Wanting to get into Linux, Gimme your advice!

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glbanksitter
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Wanting to get into Linux, Gimme your advice!

Post by glbanksitter »

More and more of my friends have been jumping the boat, so to speak, and moving over to Linux. They just jumped right in, and I don't want to do that. I preferably would like to ease myself into the waters.

I would really like to dual-boot my XP install and a Linux install, so this is where you guys come in with helping me (If you want )

I need to know how much space to allocate for a Linux Install ( I have Partition Magic and my HD is only 40gb). I also need a good Linux Distro for a general/new Linux user. At first I just need the basics, A web browser, e-mail client. But I would eventually like to learn how to run Windows Applications (I think a buddy mentioned something called Wine?) on Linux.

Any help is greatly appreciated. Thanks!

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Post by empireum »

I think you should start with Ubuntu. It's a great distro and suitable for beginners as well as for more advanced users. The default install needs around 2 to 3 GB IIRC, but you should at least allocate ~5-8GB for it in order to have some room to grow and play. Running some Windows apps using Wine is possible, but there's a plenty of good Linuc apps out there. Installing Windows and Linux in a dual-boot configuration is easy. I advise you to use PartitionMagic only to shrink the Windows partition, but let the Ubuntu/Linux installer create the Linux partitions.,

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Post by pr0gram the pr0grammer »

Ubuntu is also good because you can order free discs of it here

If you want to, you can also test linux without installing it or partitioning your hard disk: Ubuntu have a live-CD where you boot off the CD to a usable desktop. The other good live-CD distro is Knoppix, which has a very nice desktop on a CD/DVD.
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Post by empireum »

Thanks for the additional info, I forgot about the free CD order possibility. But be prepared to wait for some weeks for the CDs to be delivered. Yeah, Ubutu combines the Live CD with the Install CD, when you boot off of it, you're using it "lively", if you like it, you just click an icon and it'll fire up the acctual install on your HD. Knoppix is really great, too, but for a beginner, it might be possible it actually contains too much software at once which can be confusing. Ubuntu is very streamlined and contains a basic set of Office and productivity apps after install and you can add everything you want later.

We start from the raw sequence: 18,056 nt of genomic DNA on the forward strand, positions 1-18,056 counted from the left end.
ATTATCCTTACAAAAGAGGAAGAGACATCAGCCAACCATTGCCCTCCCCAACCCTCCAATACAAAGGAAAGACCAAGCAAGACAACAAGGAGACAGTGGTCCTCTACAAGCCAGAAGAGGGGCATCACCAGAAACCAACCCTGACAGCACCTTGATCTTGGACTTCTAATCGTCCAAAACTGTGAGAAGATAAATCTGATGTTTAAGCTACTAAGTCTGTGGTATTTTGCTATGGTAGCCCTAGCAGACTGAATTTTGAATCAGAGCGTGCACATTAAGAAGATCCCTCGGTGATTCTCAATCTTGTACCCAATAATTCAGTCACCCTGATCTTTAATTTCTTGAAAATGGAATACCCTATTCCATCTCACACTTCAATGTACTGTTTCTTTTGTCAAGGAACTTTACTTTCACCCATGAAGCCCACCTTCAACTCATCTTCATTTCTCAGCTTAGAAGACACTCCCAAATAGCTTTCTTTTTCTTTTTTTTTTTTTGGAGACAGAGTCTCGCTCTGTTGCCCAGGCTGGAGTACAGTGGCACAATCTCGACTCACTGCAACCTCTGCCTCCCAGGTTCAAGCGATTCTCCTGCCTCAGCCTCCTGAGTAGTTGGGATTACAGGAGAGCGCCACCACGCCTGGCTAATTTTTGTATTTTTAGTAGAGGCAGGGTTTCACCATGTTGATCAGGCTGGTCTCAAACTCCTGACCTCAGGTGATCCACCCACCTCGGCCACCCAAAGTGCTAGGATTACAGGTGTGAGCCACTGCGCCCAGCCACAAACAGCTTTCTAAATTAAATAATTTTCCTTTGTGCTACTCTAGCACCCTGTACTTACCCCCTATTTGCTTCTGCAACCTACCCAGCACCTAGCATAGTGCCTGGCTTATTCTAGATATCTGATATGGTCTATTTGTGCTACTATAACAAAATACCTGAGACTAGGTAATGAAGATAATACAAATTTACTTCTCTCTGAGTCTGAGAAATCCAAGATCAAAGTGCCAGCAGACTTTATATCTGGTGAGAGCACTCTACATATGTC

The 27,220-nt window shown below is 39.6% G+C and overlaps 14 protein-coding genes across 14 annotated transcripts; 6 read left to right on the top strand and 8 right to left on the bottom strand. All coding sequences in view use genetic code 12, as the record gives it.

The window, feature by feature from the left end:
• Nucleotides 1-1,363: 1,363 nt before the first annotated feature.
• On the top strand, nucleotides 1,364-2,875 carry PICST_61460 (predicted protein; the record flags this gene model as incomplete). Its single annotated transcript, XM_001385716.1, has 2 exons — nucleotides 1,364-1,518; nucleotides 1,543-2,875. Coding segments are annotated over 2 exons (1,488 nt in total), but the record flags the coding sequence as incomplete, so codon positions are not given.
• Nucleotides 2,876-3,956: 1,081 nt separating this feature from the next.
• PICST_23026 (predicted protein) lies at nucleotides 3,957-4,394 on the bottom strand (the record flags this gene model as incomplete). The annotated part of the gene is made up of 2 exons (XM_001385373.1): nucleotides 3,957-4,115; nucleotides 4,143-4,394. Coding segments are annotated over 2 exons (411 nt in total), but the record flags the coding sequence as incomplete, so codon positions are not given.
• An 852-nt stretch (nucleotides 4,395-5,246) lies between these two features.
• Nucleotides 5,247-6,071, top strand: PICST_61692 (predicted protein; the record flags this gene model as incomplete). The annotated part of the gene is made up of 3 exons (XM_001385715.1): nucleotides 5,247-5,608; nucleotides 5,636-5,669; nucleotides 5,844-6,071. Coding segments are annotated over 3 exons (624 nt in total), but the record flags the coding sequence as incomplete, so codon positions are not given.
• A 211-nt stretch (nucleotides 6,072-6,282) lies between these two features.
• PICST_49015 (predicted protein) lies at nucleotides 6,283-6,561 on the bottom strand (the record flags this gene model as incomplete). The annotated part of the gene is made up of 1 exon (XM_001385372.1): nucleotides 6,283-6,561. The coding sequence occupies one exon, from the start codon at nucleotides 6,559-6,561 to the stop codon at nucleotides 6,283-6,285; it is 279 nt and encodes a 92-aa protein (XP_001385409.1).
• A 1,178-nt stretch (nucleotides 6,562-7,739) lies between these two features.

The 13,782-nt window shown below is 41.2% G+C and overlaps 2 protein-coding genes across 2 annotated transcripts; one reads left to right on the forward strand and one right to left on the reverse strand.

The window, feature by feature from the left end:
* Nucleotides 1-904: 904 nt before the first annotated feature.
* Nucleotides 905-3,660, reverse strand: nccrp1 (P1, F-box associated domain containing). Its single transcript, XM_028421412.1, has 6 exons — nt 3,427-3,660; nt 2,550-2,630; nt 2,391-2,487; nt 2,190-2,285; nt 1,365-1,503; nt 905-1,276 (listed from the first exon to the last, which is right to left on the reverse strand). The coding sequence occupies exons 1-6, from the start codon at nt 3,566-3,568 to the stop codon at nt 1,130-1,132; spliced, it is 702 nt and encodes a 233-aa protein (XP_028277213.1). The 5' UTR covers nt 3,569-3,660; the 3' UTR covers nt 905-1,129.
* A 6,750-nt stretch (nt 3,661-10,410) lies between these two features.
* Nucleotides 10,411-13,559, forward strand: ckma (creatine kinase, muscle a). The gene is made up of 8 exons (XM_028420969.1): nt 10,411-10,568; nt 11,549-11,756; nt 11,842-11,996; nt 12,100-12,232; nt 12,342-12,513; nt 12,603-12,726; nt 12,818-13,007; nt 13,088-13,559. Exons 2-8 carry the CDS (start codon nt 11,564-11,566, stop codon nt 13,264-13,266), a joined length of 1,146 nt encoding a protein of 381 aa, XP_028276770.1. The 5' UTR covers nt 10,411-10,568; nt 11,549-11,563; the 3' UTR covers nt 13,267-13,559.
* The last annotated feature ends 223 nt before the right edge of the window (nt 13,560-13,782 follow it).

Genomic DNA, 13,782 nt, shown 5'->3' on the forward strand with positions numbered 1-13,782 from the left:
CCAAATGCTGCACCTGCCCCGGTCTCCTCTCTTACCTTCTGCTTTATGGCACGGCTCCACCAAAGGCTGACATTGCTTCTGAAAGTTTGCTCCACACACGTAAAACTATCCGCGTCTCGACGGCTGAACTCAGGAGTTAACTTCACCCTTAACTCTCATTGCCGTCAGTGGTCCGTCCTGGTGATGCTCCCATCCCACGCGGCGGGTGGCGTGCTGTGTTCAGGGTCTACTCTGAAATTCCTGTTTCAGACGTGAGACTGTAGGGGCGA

Of course, therre are other distributions meant for beginers like SuSE. Maybe even Fedora and Mandriva are worth a try, but I don't know much about these, how they feel and stuff, because I'm pretty much an Ubuntu/Debian and BSD guy...

glbanksitter
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Post by glbanksitter »

OK, Ubuntu seems to be "it".

I'm at a download page. ftp://mirror.d-jacobs.com/ubuntu/edgy/ to be exact.
If I want the torrent, I'll get ubuntu-6.10-desktop-i386.iso.torrent , right?

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Post by empireum »

Yes

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Post by glbanksitter »

Ok, CD burned. I booted into Ubuntu and messed around for a bit and it seemed simple enough.

I go to install it and it and everything goes ok up through step 5 when I have to select a drive.

I chose to partition manually, and then selected dev/hda2 as the install and dev/hda5 as a swap drive. It then gave an error message something to the effect of "No Root File System."

Any advice? Thanks!

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Post by empireum »

How big are your partitions? Did you actually format them? Please give a listing of your partition table.

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Post by glbanksitter »

Just a quick picture taken in Partition Magic:

Image

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Post by empireum »

Were the two Linux partitions created by PartitionMagic or by the Ubuntu installer? If by PM, delete them and let the Ubuntu installer recreate them, that seems to work much better. Another thing: Both partitions are primary, therefore they're called /dev/hda2 (root) and /dev/hda3 (swap). Now let's go to the install: After creating and formatting the partitions, did you mount the root partition? There'll be a mount option in the dialog that creates (and formats) the partitions, for the root partition (the big one) enter / (a slash) as the mount point. Do not mount the swap partition, it'll most likely be automatically recognized and activated.

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Post by glbanksitter »

Got it!

Installed and working (semi-)perfectly!